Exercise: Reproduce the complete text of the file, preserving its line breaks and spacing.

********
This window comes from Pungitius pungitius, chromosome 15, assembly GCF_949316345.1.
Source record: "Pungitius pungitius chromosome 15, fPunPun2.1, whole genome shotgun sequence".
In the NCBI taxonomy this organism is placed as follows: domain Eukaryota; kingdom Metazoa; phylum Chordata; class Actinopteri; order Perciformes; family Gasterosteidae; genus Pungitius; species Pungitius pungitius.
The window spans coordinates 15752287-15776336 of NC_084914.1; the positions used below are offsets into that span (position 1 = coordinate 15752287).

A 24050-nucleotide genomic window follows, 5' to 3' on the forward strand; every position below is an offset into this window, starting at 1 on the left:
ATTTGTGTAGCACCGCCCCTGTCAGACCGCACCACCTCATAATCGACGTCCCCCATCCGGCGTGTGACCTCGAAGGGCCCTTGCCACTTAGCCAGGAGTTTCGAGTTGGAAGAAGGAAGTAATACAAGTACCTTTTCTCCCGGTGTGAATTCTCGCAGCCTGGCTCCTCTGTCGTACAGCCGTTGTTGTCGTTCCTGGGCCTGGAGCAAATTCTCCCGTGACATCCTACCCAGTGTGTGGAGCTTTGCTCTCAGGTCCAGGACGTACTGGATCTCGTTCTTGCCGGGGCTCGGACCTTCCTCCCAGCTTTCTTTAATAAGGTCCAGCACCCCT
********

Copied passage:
This window comes from Pungitius pungitius, chromosome 15, assembly GCF_949316345.1.
Source record: "Pungitius pungitius chromosome 15, fPunPun2.1, whole genome shotgun sequence".
In the NCBI taxonomy this organism is placed as follows: domain Eukaryota; kingdom Metazoa; phylum Chordata; class Actinopteri; order Perciformes; family Gasterosteidae; genus Pungitius; species Pungitius pungitius.
The window spans coordinates 15752287-15776336 of NC_084914.1; the positions used below are offsets into that span (position 1 = coordinate 15752287).

A 24050-nucleotide genomic window follows, 5' to 3' on the forward strand; every position below is an offset into this window, starting at 1 on the left:
ATTTGTGTAGCACCGCCCCTGTCAGACCGCACCACCTCATAATCGACGTCCCCCATCCGGCGTGTGACCTCGAAGGGCCCTTGCCACTTAGCCAGGAGTTTCGAGTTGGAAGAAGGAAGTAATACAAGTACCTTTTCTCCCGGTGTGAATTCTCGCAGCCTGGCTCCTCTGTCGTACAGCCGTTGTTGTCGTTCCTGGGCCTGGAGCAAATTCTCCCGTGACATCCTACCCAGTGTGTGGAGCTTTGCTCTCAGGTCCAGGACGTACTGGATCTCGTTCTTGCCGGGGCTCGGACCTTCCTCCCAGCTTTCTTTAATAAGGTCCAGCACCCCT